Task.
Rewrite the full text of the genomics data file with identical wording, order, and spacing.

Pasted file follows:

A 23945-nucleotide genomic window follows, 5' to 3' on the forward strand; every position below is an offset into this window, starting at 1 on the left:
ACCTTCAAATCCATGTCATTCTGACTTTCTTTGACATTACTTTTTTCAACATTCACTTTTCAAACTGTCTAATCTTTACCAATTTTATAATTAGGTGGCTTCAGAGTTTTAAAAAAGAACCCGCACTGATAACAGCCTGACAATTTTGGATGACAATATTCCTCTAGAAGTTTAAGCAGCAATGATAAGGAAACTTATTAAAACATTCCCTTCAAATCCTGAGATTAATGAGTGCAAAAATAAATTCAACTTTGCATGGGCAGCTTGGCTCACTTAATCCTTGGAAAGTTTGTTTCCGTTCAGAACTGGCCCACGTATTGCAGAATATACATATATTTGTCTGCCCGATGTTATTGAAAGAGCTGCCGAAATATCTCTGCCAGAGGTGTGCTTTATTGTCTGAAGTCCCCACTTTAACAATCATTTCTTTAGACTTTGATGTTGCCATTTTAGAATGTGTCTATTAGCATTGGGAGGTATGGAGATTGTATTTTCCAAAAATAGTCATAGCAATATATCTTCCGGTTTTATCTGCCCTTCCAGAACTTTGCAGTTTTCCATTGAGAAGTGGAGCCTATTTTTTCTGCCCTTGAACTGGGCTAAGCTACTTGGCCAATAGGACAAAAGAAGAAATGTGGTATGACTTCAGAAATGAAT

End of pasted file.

A 23945-nucleotide genomic window follows, 5' to 3' on the forward strand; every position below is an offset into this window, starting at 1 on the left:
ACCTTCAAATCCATGTCATTCTGACTTTCTTTGACATTACTTTTTTCAACATTCACTTTTCAAACTGTCTAATCTTTACCAATTTTATAATTAGGTGGCTTCAGAGTTTTAAAAAAGAACCCGCACTGATAACAGCCTGACAATTTTGGATGACAATATTCCTCTAGAAGTTTAAGCAGCAATGATAAGGAAACTTATTAAAACATTCCCTTCAAATCCTGAGATTAATGAGTGCAAAAATAAATTCAACTTTGCATGGGCAGCTTGGCTCACTTAATCCTTGGAAAGTTTGTTTCCGTTCAGAACTGGCCCACGTATTGCAGAATATACATATATTTGTCTGCCCGATGTTATTGAAAGAGCTGCCGAAATATCTCTGCCAGAGGTGTGCTTTATTGTCTGAAGTCCCCACTTTAACAATCATTTCTTTAGACTTTGATGTTGCCATTTTAGAATGTGTCTATTAGCATTGGGAGGTATGGAGATTGTATTTTCCAAAAATAGTCATAGCAATATATCTTCCGGTTTTATCTGCCCTTCCAGAACTTTGCAGTTTTCCATTGAGAAGTGGAGCCTATTTTTTCTGCCCTTGAACTGGGCTAAGCTACTTGGCCAATAGGACAAAAGAAGAAATGTGGTATGACTTCAGAAATGAAT